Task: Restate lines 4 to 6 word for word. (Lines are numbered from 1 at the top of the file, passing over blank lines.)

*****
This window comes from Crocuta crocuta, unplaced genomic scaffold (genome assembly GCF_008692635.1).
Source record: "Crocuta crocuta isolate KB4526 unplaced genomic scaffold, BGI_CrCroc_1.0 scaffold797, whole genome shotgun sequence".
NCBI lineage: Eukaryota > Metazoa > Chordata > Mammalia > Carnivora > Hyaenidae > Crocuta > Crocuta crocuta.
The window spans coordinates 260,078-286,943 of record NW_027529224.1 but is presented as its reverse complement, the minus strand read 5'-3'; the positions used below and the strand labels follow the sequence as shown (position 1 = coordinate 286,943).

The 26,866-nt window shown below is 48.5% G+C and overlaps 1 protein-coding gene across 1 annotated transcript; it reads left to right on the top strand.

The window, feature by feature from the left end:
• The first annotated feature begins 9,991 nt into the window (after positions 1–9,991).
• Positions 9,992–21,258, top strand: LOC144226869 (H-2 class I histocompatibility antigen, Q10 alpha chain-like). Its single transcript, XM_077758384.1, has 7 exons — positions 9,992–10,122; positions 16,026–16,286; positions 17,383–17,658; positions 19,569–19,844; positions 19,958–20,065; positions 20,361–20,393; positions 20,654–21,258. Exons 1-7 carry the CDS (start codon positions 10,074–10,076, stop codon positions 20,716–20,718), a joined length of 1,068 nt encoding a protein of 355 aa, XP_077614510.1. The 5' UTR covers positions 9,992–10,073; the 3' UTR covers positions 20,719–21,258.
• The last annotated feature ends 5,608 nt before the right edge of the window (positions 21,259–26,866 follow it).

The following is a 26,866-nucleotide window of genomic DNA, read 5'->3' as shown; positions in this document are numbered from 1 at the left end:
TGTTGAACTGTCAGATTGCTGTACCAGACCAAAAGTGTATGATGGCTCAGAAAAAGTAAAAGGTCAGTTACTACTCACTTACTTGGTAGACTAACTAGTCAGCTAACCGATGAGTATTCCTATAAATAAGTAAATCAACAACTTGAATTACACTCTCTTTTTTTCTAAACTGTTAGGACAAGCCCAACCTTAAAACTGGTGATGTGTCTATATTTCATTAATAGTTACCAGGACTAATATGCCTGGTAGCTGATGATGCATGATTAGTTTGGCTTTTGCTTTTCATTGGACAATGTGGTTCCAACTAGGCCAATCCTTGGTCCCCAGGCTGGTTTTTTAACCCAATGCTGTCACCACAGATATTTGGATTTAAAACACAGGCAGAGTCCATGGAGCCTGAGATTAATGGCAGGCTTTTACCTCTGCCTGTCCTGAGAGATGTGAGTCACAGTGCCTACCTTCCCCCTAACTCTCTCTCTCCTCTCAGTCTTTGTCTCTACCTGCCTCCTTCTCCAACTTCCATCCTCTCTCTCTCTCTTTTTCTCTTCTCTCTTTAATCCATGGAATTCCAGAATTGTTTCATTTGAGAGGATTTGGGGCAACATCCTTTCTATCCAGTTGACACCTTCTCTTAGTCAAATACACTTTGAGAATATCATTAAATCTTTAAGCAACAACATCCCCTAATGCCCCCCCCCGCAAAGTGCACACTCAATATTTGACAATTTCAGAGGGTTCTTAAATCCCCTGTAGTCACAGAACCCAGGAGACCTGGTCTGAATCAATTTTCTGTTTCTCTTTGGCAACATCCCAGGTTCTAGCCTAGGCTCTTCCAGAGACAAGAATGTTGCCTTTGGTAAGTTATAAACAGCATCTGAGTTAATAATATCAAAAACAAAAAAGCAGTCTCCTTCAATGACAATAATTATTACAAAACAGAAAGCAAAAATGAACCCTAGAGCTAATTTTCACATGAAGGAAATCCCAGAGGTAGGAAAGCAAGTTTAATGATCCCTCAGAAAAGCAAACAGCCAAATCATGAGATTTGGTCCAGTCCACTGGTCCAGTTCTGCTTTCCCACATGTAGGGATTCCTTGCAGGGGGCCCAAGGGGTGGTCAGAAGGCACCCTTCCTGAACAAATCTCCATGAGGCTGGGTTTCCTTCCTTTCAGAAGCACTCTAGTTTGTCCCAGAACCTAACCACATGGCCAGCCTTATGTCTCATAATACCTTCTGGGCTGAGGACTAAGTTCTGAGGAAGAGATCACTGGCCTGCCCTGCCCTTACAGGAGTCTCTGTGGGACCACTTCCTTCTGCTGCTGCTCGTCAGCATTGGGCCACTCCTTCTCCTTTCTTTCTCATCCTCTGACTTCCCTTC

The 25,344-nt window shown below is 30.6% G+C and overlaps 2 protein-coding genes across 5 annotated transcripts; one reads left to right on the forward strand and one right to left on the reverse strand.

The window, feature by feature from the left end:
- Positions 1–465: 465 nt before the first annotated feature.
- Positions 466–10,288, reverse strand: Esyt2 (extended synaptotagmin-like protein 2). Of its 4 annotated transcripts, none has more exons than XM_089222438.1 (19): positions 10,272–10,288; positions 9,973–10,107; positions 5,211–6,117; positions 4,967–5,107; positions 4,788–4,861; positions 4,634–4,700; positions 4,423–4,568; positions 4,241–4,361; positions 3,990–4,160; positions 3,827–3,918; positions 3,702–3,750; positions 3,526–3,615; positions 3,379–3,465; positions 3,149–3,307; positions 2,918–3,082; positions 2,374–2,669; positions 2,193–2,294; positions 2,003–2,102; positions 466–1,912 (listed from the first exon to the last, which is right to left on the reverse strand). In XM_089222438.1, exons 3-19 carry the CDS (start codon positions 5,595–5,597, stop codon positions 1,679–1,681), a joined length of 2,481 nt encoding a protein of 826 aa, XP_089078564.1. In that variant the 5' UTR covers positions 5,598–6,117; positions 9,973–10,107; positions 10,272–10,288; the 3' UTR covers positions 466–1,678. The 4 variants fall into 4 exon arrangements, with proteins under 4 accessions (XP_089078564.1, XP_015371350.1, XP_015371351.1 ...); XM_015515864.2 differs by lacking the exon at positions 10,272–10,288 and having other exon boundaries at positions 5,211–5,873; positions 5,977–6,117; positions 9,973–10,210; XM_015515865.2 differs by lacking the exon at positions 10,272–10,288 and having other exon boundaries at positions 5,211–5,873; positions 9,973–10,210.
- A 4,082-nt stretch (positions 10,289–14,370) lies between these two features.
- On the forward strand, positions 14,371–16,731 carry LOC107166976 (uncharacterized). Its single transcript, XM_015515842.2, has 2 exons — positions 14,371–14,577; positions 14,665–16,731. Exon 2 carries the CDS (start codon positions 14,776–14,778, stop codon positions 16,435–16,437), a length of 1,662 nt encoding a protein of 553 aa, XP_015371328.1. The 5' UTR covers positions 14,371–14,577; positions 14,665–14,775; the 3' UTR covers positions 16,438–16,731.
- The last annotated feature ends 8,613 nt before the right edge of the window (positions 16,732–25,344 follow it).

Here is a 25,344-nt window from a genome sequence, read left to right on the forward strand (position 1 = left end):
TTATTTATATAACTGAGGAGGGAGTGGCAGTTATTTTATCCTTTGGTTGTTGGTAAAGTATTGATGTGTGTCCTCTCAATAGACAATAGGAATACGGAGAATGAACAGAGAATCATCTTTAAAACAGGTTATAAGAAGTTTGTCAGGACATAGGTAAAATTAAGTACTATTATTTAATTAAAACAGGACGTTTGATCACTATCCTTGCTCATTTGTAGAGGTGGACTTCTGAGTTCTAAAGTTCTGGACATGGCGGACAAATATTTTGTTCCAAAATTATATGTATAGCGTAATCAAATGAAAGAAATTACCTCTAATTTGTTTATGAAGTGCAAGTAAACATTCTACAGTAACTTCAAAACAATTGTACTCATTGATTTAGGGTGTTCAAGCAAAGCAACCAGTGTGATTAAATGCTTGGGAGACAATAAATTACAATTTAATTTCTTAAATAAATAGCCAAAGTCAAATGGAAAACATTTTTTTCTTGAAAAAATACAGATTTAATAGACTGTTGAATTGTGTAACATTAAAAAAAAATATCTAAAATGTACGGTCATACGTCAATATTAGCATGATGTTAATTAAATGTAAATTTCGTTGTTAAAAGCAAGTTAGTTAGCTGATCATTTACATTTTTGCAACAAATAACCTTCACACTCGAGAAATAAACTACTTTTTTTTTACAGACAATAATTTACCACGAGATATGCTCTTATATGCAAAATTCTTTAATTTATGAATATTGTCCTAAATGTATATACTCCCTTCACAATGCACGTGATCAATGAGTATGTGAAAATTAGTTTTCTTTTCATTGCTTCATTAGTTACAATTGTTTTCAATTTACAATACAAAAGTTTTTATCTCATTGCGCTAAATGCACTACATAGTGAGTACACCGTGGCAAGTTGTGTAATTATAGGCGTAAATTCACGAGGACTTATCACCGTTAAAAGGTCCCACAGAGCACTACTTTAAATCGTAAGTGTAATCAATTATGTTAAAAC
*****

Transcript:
The window spans coordinates 260,078-286,943 of record NW_027529224.1 but is presented as its reverse complement, the minus strand read 5'-3'; the positions used below and the strand labels follow the sequence as shown (position 1 = coordinate 286,943).

The 26,866-nt window shown below is 48.5% G+C and overlaps 1 protein-coding gene across 1 annotated transcript; it reads left to right on the top strand.

The window, feature by feature from the left end: